Posts by Nayantara Ranganathan

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  • Data sovereignty, of whom? Limits and suitability of sovereignty frameworks for data in India — A policy brief

    The concept of sovereignty has come to frame a number of data governance proposals by the Indian government. To understand the scope, import and consequences of these reassertions of sovereignty, it is, however, important to unpack the nature of the claims that have been put forward. In particular, to what extent do these promote the exercise of autonomy and choice by the Indian people? In order to benefit the people of India, assertions of sovereignty in the face of data colonialism will need to take into account that data is not merely a resource out there”, but increasingly functions as an extension of our bodies. As this analysis will show, current conceptualisations of data sovereignty fail to do so; for now, they therefore merely entail a transfer of power to domestic elites while doing little to return sovereignty to the people of India. This policy brief was first published by the Data Governance Network.   More

    Policy Brief

  • Data sovereignty, of whom? Limits and suitability of sovereignty frameworks for data in India

    Sovereignty is seeing renewed relevance in the age of data in India as it has become the framework of choice in a number of data governance proposals by the Indian government. To understand the scope, import and consequences of these reassertions of sovereignty, however, it is important to unpack the nature of these claims as they have been put forward. In particular, to what extent does this type of sovereignty allow for the exercise of autonomy and choice of the Indian people? This paper will demonstrate that such assessments crucially depend on how we construct the nature of data. In most dominant discourses, data is described as a resource of some sort. However, in practice the line between our physical bodies and our virtual bodies is increasingly becoming irrelevant: data, then, emerges not so much as a resource that is simply out there, but as an extension of our bodies. In order to benefit the people of India, assertions of sovereignty in the face of data colonialism will need to take these shifting realities regarding the nature of data into account. Through an assessment of policy proposals relating to sovereignty in the realm of data and new technologies, we seek to examine to what extent policy in India does indeed recognise these new realities, and what the value of these new assertions of sovereignty for the people of India consequently is.   More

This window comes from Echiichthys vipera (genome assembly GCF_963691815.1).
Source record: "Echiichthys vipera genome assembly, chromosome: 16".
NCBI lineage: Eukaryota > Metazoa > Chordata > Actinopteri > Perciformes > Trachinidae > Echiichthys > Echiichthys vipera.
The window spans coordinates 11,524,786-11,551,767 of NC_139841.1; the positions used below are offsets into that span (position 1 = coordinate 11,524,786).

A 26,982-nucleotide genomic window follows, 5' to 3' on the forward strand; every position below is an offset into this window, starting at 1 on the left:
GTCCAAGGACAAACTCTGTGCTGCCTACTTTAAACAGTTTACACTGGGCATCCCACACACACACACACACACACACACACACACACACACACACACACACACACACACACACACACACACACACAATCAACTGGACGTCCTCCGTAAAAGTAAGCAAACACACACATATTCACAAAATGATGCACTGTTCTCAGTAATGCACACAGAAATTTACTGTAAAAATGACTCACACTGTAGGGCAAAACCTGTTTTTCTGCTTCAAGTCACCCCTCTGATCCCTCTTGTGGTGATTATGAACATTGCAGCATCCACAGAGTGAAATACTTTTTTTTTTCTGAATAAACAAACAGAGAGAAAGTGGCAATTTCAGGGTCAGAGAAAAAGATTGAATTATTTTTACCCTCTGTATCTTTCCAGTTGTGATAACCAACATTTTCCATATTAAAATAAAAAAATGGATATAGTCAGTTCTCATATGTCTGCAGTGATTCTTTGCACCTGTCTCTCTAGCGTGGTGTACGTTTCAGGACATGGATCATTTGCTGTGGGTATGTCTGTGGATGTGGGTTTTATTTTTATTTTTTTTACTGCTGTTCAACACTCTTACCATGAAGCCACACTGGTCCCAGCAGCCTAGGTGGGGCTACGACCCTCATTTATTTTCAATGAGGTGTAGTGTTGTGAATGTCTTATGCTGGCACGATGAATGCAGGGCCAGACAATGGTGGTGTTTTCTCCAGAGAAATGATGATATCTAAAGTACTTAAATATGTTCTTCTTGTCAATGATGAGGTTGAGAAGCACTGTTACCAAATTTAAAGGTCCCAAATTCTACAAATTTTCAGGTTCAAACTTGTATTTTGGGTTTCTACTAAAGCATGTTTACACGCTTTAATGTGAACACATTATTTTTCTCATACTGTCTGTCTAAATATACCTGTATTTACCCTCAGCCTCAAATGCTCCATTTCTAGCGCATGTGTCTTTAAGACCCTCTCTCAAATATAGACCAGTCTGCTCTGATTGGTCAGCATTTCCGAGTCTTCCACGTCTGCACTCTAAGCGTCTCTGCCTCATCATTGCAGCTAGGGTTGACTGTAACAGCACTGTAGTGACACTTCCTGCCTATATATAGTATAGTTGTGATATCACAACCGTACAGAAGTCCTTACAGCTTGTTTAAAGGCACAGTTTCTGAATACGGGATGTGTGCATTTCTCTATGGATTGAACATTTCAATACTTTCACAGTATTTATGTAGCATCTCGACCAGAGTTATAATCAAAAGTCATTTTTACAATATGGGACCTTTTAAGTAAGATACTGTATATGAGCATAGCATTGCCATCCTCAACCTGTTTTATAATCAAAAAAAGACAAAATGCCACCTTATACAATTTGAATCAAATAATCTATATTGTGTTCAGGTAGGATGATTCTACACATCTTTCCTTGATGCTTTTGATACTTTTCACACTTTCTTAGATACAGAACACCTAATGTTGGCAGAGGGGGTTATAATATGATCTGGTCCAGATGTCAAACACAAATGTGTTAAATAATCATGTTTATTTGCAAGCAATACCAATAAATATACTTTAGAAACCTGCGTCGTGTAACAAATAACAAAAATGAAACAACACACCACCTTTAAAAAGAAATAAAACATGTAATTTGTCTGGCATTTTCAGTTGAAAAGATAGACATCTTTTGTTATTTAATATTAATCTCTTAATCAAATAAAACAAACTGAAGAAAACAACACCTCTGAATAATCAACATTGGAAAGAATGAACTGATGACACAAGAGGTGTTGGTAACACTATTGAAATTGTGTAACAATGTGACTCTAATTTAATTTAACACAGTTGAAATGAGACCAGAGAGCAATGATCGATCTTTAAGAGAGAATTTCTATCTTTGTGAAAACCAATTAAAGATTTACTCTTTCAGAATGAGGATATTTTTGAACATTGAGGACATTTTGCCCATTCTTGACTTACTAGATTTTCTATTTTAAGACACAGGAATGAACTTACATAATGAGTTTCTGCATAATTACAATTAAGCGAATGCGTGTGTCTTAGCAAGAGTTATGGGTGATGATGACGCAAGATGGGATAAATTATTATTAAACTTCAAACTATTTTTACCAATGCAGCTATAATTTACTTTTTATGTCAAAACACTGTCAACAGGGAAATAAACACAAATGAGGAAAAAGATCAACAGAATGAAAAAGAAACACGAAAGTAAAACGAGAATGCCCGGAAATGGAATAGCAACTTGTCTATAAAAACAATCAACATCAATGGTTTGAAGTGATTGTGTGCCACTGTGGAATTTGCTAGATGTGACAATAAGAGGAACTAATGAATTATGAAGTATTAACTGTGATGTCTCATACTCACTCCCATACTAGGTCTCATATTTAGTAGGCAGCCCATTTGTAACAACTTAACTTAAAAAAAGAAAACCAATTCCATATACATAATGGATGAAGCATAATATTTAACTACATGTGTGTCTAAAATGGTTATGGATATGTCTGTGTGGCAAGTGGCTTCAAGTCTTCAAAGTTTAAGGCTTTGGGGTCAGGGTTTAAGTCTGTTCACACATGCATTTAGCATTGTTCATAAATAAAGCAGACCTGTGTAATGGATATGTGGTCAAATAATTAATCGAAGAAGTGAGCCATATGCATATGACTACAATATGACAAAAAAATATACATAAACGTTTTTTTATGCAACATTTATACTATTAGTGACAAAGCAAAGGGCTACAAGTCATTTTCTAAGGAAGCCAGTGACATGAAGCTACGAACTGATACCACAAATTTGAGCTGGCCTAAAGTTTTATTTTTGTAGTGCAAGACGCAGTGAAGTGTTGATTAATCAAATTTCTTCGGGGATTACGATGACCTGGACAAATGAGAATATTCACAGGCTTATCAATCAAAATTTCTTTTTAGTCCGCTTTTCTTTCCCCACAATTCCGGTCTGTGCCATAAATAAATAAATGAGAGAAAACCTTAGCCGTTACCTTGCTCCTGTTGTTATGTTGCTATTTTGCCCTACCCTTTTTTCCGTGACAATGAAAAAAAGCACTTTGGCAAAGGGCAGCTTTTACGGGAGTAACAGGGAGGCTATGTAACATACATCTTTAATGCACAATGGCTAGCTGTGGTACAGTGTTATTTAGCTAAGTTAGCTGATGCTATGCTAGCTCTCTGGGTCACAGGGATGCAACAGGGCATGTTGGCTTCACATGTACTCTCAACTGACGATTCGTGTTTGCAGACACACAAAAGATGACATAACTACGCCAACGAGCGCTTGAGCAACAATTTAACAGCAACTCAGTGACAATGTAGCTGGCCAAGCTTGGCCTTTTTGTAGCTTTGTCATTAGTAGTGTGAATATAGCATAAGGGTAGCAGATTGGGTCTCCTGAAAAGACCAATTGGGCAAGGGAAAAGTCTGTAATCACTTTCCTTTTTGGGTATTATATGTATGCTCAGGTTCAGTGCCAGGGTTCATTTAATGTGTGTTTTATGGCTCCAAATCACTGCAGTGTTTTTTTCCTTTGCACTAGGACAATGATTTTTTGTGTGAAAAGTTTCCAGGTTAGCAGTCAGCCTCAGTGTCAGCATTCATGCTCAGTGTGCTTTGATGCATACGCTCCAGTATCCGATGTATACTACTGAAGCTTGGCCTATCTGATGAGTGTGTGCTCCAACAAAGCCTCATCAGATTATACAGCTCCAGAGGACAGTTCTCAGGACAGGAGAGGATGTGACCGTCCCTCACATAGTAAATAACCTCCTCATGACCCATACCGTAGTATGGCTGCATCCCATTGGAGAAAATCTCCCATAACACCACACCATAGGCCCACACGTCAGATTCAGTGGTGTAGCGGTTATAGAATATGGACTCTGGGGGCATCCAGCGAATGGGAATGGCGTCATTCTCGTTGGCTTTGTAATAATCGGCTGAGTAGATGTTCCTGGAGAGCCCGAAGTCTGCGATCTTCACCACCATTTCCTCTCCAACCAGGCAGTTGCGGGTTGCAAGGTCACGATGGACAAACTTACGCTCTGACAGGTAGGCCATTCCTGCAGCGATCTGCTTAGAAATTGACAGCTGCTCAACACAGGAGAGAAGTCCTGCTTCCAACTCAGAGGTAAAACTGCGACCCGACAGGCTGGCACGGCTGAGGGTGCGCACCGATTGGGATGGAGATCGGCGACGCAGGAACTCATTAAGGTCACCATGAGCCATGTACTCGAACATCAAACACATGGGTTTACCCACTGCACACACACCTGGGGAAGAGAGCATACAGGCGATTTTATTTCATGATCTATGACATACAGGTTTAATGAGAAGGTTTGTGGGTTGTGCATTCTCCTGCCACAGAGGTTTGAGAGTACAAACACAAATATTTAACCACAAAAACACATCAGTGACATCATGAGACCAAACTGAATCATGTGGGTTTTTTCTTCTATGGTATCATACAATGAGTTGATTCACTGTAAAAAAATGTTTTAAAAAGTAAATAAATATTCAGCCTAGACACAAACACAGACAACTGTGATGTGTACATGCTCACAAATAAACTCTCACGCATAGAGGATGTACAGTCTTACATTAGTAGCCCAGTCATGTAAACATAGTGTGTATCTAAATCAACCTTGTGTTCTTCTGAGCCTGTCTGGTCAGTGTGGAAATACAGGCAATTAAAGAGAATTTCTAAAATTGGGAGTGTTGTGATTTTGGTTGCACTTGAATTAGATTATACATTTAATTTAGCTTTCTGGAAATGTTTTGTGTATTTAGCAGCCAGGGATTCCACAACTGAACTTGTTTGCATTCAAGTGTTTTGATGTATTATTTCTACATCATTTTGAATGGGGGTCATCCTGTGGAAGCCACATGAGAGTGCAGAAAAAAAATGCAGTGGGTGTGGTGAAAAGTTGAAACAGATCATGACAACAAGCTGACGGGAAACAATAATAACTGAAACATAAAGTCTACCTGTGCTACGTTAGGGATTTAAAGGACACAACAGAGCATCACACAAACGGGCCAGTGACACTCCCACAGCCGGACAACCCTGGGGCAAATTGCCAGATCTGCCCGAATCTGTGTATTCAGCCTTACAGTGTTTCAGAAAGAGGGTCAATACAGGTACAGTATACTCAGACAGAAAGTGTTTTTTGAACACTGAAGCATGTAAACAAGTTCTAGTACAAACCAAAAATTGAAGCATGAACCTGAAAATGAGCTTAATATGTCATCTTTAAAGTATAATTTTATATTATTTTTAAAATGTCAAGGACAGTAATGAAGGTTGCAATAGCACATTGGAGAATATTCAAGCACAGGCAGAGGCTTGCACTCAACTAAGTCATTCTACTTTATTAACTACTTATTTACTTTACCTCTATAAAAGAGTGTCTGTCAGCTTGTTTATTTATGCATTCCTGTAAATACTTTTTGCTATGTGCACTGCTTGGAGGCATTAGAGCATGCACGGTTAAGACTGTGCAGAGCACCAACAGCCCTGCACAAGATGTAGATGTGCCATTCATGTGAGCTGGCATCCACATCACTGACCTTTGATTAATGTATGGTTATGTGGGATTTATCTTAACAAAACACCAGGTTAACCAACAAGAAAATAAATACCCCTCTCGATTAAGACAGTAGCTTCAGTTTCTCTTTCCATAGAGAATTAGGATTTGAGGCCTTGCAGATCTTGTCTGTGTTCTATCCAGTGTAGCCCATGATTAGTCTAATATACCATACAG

Research

  • NEW VIDEO: Trusting on the Internet – Remixed Proverbs

    Don’t take icecream from a stranger.” Children from many parts of the world hear versions of this. Depending on the context, it can be a message honing trust, a message encouraging suspicion of people who are different from oneself, and so on. Whether or not we agree with these messages, one thing is certain: we have a lot of language that teaches us about trust: how to not trust too much, or too little. What does the equivalent on the Internet look like? We created a new video to help you answer this question.   More

  • The seduction of data sovereignty in India

    As currently conceptualised in India, data sovereignty threatens Indians’ individual sovereignty, undermines citizen rights, and is a lost chance to meaningfully grapple with data colonisation, argues Nayantara Ranganathan in this column, originally published in the Hindustan times, on 26 August 2019. The column is the last in a four part series on data governance in India by the Data Governance Network.   More

  • Online Gods Podcast, featuring our work on Gendering Surveillance

    Listen to episode #15 of Online Gods podcast, on News Images and Surveillance, where Nayantara speaks to Ian M. Cook about the Internet Democracy Project’s work, specifically in regards to our research and workshops on gender and surveillance. About Online Gods: Online Gods is a monthly podcast on digital cultures and their political ramifications, featuring lively conversations with scholars and activists.   More

  • Deciphering the Aadhaar verdict

    Alternative Law Forum, the Internet Democracy Project and the Right to Food campaign of Karnataka organised a public meeting on the Aadhaar verdict, which was delivered in September this year. The meeting was intended to be a forum to discuss the 1448 pages long judgment, which deals with the issues …   More

  • Solving for data justice: A response to the draft Personal Data Protection Bill

    Instead of understanding data’ as a resource to be tapped, what if we employ other metaphors around data? How does that change our reading of the draft Personal Data Protection Bill? Data as bodies, data as labour, data as exhaust, data as distraction – so much turns on which metaphor we choose to give precedence to! Taking this as a starting point, a group of activists and researchers got together to understand what the draft Personal Data Protection Bill means for social movements and issues they might be embedded in, and in turn, how different movements can contribute their wisdom to strengthen the bill. This was jointly drafted by participants following two workshops organised in Bangalore and Delhi by the Internet Democracy Project in September 2018.   More

    Research